Burned at the Stake: A Black Man Pays for a Town’s Outrage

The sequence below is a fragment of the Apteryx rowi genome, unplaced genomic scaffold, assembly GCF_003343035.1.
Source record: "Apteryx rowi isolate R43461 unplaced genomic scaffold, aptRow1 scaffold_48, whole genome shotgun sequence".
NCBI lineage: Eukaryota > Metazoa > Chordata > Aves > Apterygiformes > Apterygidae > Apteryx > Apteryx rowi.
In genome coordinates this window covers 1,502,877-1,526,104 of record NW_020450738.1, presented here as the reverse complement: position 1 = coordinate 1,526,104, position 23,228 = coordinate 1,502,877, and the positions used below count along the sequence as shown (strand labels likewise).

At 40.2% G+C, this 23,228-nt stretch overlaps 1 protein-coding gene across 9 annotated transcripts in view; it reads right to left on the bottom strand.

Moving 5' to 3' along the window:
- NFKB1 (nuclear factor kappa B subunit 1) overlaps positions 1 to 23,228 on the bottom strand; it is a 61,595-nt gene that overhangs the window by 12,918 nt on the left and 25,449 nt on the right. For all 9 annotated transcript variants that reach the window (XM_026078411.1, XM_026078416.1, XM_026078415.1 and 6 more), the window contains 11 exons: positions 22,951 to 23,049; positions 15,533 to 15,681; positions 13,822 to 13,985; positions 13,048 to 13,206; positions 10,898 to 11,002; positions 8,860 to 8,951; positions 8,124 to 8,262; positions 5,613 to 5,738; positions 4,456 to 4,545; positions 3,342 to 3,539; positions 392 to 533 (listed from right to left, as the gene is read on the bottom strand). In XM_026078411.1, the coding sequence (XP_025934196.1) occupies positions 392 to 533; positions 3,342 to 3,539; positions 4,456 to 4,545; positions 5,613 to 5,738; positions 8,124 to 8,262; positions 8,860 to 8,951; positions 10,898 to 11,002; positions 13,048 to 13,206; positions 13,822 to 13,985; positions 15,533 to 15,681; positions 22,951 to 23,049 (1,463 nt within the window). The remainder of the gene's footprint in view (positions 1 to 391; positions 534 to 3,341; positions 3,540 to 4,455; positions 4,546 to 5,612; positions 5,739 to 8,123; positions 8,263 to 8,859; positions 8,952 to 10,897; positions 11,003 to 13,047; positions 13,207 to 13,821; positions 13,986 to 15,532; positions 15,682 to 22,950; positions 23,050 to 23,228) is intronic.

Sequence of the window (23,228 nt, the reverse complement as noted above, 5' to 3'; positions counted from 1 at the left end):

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From the eighteenth to the mid-nineteenth centuries, the term “lynching” did not have any racial implications. Targets included Tories, horse thieves, gamblers, and abolitionists. But starting in the 1880s, mob violence was increasingly directed at African Americans. Between 1882 and 1964, nearly five thousand people died from lynching, the majority African-American. The 1890s witnessed the worst period of lynching in U.S. history. The grim statistical record almost certainly understates the story. Many lynchings were not recorded outside their immediate locality, and pure numbers do not convey the brutality of lynching. In early 1893, a white reporter, writing in the New York Sun, offered a grisly account of the burning at the stake in Paris, Texas, of a black man accused of molesting a white girl. As press accounts like this make clear, to witness a lynching—or even just glimpse its aftermath—could be a searing experience for those who were the most likely victims of the lynch mob—young African-American males. That, indeed, was the intention—the threat of lynching was a powerful mechanism for keeping black Southerners in line.


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